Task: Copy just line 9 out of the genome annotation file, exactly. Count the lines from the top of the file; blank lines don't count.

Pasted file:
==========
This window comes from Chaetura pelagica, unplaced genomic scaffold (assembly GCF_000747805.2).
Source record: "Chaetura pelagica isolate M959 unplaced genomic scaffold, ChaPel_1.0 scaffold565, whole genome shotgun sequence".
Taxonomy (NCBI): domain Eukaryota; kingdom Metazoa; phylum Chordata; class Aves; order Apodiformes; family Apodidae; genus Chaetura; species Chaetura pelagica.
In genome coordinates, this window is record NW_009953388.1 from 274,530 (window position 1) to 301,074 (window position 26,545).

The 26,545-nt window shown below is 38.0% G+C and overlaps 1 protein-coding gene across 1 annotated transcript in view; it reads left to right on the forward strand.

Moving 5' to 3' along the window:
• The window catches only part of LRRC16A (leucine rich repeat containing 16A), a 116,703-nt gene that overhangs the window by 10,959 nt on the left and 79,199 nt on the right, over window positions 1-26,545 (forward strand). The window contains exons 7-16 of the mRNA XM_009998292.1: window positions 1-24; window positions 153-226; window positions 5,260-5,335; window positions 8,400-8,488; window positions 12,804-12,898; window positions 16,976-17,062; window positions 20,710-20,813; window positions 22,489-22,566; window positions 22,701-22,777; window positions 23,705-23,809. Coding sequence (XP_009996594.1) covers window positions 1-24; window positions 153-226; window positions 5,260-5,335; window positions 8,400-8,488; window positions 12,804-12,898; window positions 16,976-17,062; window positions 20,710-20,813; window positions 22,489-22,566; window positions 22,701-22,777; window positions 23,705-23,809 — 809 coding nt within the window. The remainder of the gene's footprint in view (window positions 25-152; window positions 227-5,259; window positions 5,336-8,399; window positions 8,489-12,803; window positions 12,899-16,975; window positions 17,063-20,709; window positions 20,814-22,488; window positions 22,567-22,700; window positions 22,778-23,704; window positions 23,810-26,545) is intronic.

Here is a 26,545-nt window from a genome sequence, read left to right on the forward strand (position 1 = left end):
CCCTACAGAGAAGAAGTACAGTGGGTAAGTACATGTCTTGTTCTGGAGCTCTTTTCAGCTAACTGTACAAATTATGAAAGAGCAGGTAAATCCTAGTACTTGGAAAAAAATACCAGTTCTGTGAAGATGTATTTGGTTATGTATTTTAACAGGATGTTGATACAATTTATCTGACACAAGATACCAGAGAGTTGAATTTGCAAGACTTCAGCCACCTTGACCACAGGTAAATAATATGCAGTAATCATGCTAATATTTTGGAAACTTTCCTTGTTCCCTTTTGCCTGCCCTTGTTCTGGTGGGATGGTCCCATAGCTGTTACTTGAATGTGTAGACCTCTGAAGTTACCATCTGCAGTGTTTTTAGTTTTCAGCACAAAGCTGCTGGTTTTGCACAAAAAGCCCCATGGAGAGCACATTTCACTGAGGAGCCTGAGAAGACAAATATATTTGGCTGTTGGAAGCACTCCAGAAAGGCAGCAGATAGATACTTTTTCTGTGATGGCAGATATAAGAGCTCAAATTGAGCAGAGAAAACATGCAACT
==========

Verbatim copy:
CCCTACAGAGAAGAAGTACAGTGGGTAAGTACATGTCTTGTTCTGGAGCTCTTTTCAGCTAACTGTACAAATTATGAAAGAGCAGGTAAATCCTAGTACTTGGAAAAAAATACCAGTTCTGTGAAGATGTATTTGGTTATGTATTTTAACAGGATGTTGATACAATTTATCTGACACAAGATACCAGAGAGTTGAATTTGCAAGACTTCAGCCACCTTGACCACAGGTAAATAATATGCAGTAATCATGCTAATATTTTGGAAACTTTCCTTGTTCCCTTTTGCCTGCCCTTGTTCTGGTGGGATGGTCCCATAGCTGTTACTTGAATGTGTAGACCTCTGAAGTTACCATCTGCAGTGTTTTTAGTTTTCAGCACAAAGCTGCTGGTTTTGCACAAAAAGCCCCATGGAGAGCACATTTCACTGAGGAGCCTGAGAAGACAAATATATTTGGCTGTTGGAAGCACTCCAGAAAGGCAGCAGATAGATACTTTTTCTGTGATGGCAGATATAAGAGCTCAAATTGAGCAGAGAAAACATGCAACT